Athletes that were set to or hoping to compete in the 2020 Tokyo Olympics are reacting after the games were officially postponed.
On Tuesday, Japanese Prime Minister Shinzo Abe and International Olympic Committee President Thomas Bach announced in a joint statement that the Summer Games would be postponed one year amid the novel coronavirus (COVID-19) outbreak.
Though a specific date was not yet released, the statement said that the games would be “rescheduled to a date beyond 2020 but not later than summer 2021.”
Among the Olympians and Olympic hopefuls to react was American middle-distance runner Emma Coburn, who tweeted, “Our dreams aren’t cancelled, they are just postponed. Looking forward to dreams coming true for athletes everywhere in 2021.”
Wrote Olympic water polo player Kaleigh Gilchrist, simply, “Same dream, different date.”
Our dreams aren’t cancelled, they are just postponed. Looking forward to dreams coming true for athletes everywhere in 2021 ❤️ #Tokyo2021— emma coburn (@emmajcoburn) March 23, 2020
Same dream, different date https://t.co/IsR7ZimCVn— Kaleigh Gilchrist (@KGilchrist15) March 24, 2020
As we stand together to meet today’s challenges, we can dream about a wonderful Olympics in a beautiful country. Now is the time to support all those working to heal the sick and keep us all healthy. pic.twitter.com/RsLuidzeYw— Katie Ledecky (@katieledecky) March 24, 2020
All in all a very wise decision to postpone the Olympics until 2021. I look forward to come back to Japan to defend my Olympic title next year and look forward to witness a wonderful event. I wish everybody good health in these challenging times. pic.twitter.com/jrhsFEe545— Eliud Kipchoge - EGH🇰🇪 (@EliudKipchoge) March 24, 2020
Waited 8 years for this, what’s another 1 in the grand scheme of things? 😅📈💪🏽 As an athlete, it’s heartbreaking news about the olympics being postponed until 2021, but it’s for all the right reasons and the safety of everyone! Hope everyone keeps safe and stay indoors x pic.twitter.com/z0JlgV2efI— KJT (@JohnsonThompson) March 24, 2020
London 2012 🇬🇧 🟢— Adam Gemili (@Adam_Gemili) March 24, 2020
Rio 2016 🇧🇷 🟢
Tokyo 2021 🇯🇵 🔜
Thankful to finally have some clarity regarding The Olympic Games. A huge decision but I think the right one for sure.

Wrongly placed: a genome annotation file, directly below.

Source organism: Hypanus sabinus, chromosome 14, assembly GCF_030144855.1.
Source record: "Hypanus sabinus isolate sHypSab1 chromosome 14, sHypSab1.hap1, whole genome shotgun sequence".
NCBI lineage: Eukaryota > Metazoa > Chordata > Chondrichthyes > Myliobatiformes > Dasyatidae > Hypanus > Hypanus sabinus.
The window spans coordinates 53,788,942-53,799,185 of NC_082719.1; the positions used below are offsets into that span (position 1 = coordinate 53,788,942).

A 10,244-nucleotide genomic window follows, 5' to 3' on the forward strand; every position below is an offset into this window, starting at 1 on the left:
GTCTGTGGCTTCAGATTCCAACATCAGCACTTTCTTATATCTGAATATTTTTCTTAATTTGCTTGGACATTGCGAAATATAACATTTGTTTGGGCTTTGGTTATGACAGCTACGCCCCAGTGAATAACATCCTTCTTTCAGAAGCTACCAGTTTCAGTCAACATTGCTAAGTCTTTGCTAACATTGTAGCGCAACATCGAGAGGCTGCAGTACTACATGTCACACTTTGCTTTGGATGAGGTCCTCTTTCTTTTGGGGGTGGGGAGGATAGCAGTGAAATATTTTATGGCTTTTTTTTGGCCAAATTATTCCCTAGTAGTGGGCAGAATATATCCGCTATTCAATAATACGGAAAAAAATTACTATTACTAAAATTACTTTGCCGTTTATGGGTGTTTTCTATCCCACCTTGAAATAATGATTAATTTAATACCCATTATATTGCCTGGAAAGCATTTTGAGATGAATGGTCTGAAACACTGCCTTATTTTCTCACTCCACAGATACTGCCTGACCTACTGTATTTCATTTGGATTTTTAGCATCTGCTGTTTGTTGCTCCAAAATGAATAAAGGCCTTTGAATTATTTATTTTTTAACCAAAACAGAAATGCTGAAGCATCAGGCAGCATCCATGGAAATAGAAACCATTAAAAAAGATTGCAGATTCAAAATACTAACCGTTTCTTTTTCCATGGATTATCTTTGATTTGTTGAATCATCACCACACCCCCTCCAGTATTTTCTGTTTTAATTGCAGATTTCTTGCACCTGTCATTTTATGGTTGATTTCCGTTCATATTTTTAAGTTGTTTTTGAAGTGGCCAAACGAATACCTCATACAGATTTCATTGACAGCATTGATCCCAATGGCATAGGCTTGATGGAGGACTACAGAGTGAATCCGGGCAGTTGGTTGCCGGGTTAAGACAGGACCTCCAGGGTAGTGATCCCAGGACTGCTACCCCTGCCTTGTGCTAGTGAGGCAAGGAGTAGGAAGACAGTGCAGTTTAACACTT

Time to regain, look after each other during this difficult period and go again when the time is right! pic.twitter.com/l1NjjUUmMy
Wow, Olympic Games will be postponed. Im so glad the IOC made a swift decision, it would have been terrible to leave us hanging for months.— Race Imboden (@Race_Imboden) March 23, 2020
Fun facts for your morning.... https://t.co/qv8gqVeCXT— Cat Osterman OLY (@catosterman) March 24, 2020
2021, lets do this 💪🏽🦾I’ll be honest, training between @Tokyo2020 &!@ParaSnowSports Nordic/Biathlon’s world champs my coffee game is REALLY going to have to step up. You can only achieve big goals if you are healthy and safe. Control what you can #PlayInside #playfortheworld— Oksana Masters (@OksanaMasters) March 24, 2020
In a letter sent to athletes by the U.S. Olympic Committee CEO Sarah Hirshland on Tuesday, she wrote of the postponement, “This summer was supposed to be a culmination of your hard work and life’s dream, but taking a step back from competition to care for our communities and each other is the right thing to do. Your moment will wait until we can gather again safely.”
“The excellence within Team USA is our resilience and how we overcome adversity. I have no doubt we will get through this together as a team, and all be better because of it,” she said.
IOC member Dick Pound initially confirmed the postponement news to USA Today on Monday.
“On the basis of the information the IOC has, postponement has been decided,” Pound explained. “The parameters going forward have not been determined, but the Games are not going to start on July 24, that much I know.”
The decision also came after several countries said they would not send athletes to Tokyo unless the games were postponed in order to not risk their health, including Canada and Australia.
As of Tuesday, at least 16,890 people have died from coronavirus, and it has been detected in at least 166 countries. It has infected more than 382,000 people, the New York Times said.